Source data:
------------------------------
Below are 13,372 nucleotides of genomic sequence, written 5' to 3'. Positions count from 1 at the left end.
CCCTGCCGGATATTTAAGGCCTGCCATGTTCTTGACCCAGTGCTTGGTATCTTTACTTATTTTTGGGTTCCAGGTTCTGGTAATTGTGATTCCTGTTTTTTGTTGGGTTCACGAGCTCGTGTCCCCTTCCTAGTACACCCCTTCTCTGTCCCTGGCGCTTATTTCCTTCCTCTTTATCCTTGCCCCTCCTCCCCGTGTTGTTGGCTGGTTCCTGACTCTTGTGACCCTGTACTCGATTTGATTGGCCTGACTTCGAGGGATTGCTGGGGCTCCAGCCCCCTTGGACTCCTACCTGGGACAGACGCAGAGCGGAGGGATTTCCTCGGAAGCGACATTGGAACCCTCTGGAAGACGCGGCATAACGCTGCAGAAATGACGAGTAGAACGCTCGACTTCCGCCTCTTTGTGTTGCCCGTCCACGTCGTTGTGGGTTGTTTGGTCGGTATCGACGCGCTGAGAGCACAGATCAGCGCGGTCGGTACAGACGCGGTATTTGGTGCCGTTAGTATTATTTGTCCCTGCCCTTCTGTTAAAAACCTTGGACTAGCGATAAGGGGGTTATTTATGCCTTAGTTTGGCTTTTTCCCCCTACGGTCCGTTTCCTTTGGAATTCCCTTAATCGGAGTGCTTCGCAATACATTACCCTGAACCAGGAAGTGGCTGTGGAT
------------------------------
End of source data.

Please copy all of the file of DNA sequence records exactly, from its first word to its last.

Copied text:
Below are 13,372 nucleotides of genomic sequence, written 5' to 3'. Positions count from 1 at the left end.
CCCTGCCGGATATTTAAGGCCTGCCATGTTCTTGACCCAGTGCTTGGTATCTTTACTTATTTTTGGGTTCCAGGTTCTGGTAATTGTGATTCCTGTTTTTTGTTGGGTTCACGAGCTCGTGTCCCCTTCCTAGTACACCCCTTCTCTGTCCCTGGCGCTTATTTCCTTCCTCTTTATCCTTGCCCCTCCTCCCCGTGTTGTTGGCTGGTTCCTGACTCTTGTGACCCTGTACTCGATTTGATTGGCCTGACTTCGAGGGATTGCTGGGGCTCCAGCCCCCTTGGACTCCTACCTGGGACAGACGCAGAGCGGAGGGATTTCCTCGGAAGCGACATTGGAACCCTCTGGAAGACGCGGCATAACGCTGCAGAAATGACGAGTAGAACGCTCGACTTCCGCCTCTTTGTGTTGCCCGTCCACGTCGTTGTGGGTTGTTTGGTCGGTATCGACGCGCTGAGAGCACAGATCAGCGCGGTCGGTACAGACGCGGTATTTGGTGCCGTTAGTATTATTTGTCCCTGCCCTTCTGTTAAAAACCTTGGACTAGCGATAAGGGGGTTATTTATGCCTTAGTTTGGCTTTTTCCCCCTACGGTCCGTTTCCTTTGGAATTCCCTTAATCGGAGTGCTTCGCAATACATTACCCTGAACCAGGAAGTGGCTGTGGAT